Grand Rapids, MI

Father’s Day is around the corner. I had to look up the term to see if it has an apostrophe. It does, and it has had since the time over a century ago that it became a day set aside for special celebration in the United States. Apparently it is a day for remembering Dads one at a time. My own Father has been gone for more than a decade, but I still like to think of him on Father’s Day. I like to imagine how I would say “Happy Father’s Day Dad,” and kiss his cheek…and then what I would say next?

If we left out the apostrophe might this holiday be a good day for honoring Dad and also for remembering that each one of us is a twig on a family tree? By the beginning of 2017 had sold its genotyping services to over three million people, which suggests that a lot of people are curious about who their distant relatives are. Where do I fit in the throng of three million looking for their roots on a website, and how am I connected to the 7,500,000,000 (yes, that’s seven and a half billion) people now inhabiting the globe?

A website can send me an image of the globe with shading to tell me where there are other people with some of the same genetic markers I have, but does that mean I’m connected to them? It ‘s hard enough to know my place in my own family tree. If I go back three generations to my great-grandparents to whom I am related genetically, am I still connected to them in any other significant way?

Avashai Margalit in The Ethics of Memory makes the distinction between thick and thin relations. Thin relations are those we have with strangers by merit of being human beings. Thick relations are those we have with our children, our parents, our partners, and friends. Margalit is also willing to include in this group of thick relations those with whom we identify as part of our tribe or nation. What distinguishes thick relations from thin ones is the element of shared memory.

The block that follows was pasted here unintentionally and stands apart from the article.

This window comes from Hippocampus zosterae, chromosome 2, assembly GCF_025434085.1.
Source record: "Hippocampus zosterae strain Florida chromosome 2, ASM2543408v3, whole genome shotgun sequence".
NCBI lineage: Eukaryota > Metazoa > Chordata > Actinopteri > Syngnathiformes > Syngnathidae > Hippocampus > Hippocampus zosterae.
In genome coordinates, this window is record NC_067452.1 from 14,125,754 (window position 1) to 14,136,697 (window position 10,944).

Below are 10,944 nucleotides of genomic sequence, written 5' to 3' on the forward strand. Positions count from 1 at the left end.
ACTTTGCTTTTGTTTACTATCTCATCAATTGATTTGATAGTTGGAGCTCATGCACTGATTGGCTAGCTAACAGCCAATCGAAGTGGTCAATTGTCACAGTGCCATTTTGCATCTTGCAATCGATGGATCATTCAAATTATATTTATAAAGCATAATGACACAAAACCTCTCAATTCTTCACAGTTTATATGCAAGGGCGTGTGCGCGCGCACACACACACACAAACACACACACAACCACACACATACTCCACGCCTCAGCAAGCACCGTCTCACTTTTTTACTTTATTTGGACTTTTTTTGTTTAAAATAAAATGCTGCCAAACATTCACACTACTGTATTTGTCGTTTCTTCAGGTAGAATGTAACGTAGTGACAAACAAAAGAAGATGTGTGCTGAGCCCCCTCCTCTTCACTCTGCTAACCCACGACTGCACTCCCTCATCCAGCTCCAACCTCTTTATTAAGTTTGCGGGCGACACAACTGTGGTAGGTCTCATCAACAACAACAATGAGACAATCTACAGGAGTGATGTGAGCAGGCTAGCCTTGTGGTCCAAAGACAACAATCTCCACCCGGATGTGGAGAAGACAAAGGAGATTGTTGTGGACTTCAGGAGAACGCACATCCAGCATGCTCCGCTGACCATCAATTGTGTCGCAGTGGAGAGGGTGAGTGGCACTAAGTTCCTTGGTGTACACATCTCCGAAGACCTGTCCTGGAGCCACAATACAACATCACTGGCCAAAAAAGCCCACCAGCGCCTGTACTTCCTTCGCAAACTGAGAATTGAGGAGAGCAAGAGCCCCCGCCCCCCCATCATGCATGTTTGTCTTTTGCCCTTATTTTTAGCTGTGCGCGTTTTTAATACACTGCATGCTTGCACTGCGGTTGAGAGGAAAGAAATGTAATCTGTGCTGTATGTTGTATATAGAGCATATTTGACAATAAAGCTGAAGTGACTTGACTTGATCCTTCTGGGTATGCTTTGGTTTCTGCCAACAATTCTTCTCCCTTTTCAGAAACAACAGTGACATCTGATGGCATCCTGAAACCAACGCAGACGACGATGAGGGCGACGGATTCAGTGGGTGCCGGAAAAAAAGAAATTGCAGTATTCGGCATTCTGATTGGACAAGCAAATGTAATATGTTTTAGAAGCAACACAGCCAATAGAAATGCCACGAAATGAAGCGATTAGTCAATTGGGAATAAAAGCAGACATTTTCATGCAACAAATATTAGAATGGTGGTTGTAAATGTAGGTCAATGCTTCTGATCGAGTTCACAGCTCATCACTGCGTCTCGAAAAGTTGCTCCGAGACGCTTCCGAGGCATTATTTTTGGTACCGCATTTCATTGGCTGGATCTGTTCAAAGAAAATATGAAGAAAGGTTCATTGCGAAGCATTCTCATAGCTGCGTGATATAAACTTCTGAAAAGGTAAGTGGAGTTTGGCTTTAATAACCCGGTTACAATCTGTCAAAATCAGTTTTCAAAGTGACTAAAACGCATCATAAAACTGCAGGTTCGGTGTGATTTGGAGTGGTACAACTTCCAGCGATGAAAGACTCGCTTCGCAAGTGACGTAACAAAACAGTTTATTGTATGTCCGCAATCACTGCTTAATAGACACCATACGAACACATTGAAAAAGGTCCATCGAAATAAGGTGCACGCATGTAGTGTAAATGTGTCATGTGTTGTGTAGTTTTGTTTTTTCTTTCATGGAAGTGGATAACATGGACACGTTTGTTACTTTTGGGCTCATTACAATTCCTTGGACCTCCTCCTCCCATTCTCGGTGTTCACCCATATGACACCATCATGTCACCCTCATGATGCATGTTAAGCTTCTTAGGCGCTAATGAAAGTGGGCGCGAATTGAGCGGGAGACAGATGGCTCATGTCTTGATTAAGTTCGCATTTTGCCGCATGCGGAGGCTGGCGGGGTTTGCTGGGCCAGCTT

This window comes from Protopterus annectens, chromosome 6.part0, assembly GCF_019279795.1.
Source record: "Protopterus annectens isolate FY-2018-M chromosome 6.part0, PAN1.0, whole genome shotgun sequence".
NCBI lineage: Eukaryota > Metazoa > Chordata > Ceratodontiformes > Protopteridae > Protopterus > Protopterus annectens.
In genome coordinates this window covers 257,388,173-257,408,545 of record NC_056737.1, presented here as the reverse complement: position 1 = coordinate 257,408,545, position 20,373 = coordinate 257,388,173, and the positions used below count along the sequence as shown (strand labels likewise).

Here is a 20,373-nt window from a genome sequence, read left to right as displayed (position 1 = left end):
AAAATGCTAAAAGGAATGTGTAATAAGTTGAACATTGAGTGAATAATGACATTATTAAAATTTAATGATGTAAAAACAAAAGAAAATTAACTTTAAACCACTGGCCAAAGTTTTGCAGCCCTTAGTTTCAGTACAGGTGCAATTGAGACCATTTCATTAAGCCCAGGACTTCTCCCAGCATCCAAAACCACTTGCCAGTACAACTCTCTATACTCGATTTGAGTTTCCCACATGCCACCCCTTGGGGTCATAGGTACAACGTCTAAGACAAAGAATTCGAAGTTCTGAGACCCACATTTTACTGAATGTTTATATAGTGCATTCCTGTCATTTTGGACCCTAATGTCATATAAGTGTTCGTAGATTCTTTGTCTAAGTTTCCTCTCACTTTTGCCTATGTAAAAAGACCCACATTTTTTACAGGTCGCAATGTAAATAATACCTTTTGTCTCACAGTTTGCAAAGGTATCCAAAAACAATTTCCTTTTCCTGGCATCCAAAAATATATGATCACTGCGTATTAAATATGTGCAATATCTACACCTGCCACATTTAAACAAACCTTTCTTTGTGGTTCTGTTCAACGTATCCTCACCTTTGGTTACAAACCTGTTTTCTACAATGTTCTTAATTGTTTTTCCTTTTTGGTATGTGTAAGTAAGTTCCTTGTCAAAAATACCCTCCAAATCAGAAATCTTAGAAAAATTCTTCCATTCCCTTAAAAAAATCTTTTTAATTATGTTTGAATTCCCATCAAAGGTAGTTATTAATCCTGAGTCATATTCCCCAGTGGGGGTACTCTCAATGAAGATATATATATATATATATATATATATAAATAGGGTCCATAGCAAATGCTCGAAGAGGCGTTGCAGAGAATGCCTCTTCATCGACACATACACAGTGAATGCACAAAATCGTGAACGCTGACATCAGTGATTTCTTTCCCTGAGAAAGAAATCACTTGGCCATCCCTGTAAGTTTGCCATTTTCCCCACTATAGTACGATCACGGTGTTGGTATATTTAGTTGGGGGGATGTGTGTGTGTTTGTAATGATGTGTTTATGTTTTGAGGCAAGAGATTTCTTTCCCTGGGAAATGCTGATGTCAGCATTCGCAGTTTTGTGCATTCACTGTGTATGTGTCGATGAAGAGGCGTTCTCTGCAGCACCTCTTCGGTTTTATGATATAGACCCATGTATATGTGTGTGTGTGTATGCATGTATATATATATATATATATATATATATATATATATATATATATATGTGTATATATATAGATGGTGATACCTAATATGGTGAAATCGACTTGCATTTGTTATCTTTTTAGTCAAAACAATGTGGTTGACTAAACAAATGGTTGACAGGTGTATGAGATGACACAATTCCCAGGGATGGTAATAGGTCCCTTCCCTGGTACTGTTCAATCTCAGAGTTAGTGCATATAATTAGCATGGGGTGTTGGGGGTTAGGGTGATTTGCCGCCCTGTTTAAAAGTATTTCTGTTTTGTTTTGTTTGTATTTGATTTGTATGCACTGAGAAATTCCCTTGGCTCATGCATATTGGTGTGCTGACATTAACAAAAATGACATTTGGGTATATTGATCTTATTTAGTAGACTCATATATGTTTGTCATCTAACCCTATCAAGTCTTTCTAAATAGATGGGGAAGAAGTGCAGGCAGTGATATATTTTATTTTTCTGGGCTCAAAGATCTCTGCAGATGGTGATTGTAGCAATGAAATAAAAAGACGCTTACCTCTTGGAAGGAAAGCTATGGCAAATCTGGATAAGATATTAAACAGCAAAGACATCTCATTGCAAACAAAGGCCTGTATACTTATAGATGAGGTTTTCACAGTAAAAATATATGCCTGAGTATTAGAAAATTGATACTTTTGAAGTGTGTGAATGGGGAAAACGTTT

With Father’s Day around the corner I have been thinking of the fourteen people who preceded me by three generations. I have met only two of them – my parents. Four more of them, my grandparents who I never met, I know by name only. The other eight are already lost from my memory. Whether these are thick relations defined by a shared memory is an open question. What can hardly be debated is that these relations are thinning.

This year instead of giving Dad a new T-shirt, tools for his grill, or a toy, the gift that might really last is giving Dad a few uninterrupted minutes to tell us his story. A chance to thicken up the connection.